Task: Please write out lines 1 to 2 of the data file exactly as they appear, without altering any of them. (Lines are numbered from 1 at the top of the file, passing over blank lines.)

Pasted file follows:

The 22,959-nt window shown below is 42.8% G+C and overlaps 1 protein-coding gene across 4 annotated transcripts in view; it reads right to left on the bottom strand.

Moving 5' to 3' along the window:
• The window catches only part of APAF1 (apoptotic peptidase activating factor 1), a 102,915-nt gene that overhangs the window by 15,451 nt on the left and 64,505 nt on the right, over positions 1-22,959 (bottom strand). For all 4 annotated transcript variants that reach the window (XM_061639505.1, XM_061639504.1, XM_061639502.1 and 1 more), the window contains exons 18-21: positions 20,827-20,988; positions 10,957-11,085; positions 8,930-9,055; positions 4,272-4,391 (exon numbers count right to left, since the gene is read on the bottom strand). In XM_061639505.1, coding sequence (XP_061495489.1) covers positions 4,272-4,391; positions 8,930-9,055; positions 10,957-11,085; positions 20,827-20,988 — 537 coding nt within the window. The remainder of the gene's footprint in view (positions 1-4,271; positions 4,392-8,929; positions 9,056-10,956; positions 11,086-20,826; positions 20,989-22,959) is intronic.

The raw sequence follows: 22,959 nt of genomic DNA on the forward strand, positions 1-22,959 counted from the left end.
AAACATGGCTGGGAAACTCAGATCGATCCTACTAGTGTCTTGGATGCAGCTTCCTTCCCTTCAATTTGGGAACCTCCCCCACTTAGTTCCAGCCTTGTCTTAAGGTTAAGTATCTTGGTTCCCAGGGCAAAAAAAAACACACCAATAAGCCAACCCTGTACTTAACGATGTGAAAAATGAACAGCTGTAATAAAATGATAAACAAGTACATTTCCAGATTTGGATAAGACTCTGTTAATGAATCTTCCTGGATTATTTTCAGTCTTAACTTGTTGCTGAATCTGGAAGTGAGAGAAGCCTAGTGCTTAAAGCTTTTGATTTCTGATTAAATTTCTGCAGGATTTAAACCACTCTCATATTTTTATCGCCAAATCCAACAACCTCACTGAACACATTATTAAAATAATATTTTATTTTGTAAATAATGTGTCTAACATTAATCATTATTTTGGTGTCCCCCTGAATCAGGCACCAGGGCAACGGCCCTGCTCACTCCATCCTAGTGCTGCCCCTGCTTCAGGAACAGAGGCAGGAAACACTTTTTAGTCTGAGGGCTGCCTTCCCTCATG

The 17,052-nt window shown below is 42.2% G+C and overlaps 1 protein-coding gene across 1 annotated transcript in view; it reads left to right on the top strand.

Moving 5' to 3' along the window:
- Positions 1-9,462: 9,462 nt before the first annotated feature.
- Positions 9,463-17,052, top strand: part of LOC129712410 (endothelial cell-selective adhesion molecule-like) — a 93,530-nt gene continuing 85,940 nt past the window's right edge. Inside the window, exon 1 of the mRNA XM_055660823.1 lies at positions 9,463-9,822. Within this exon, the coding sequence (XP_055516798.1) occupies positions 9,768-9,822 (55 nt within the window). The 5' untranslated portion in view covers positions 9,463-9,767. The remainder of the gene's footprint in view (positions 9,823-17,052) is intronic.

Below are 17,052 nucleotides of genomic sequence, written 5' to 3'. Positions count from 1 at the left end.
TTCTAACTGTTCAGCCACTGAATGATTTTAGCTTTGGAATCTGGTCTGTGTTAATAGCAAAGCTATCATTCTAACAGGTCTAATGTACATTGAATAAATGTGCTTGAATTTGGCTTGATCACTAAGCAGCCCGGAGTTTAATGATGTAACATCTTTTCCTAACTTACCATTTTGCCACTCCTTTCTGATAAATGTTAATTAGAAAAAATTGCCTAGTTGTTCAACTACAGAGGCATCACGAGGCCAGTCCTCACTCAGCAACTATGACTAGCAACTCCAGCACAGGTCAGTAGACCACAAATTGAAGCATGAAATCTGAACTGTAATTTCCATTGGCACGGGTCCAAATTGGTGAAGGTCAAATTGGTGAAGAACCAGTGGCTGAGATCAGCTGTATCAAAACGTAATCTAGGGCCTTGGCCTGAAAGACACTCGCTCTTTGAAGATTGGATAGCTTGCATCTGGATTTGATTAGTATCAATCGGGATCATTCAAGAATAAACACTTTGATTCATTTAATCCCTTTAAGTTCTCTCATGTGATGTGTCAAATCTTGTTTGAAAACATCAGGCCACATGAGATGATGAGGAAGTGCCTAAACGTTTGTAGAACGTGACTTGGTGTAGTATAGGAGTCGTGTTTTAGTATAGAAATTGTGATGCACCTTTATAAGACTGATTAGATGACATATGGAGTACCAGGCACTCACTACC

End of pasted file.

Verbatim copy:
The 22,959-nt window shown below is 42.8% G+C and overlaps 1 protein-coding gene across 4 annotated transcripts in view; it reads right to left on the bottom strand.

Moving 5' to 3' along the window: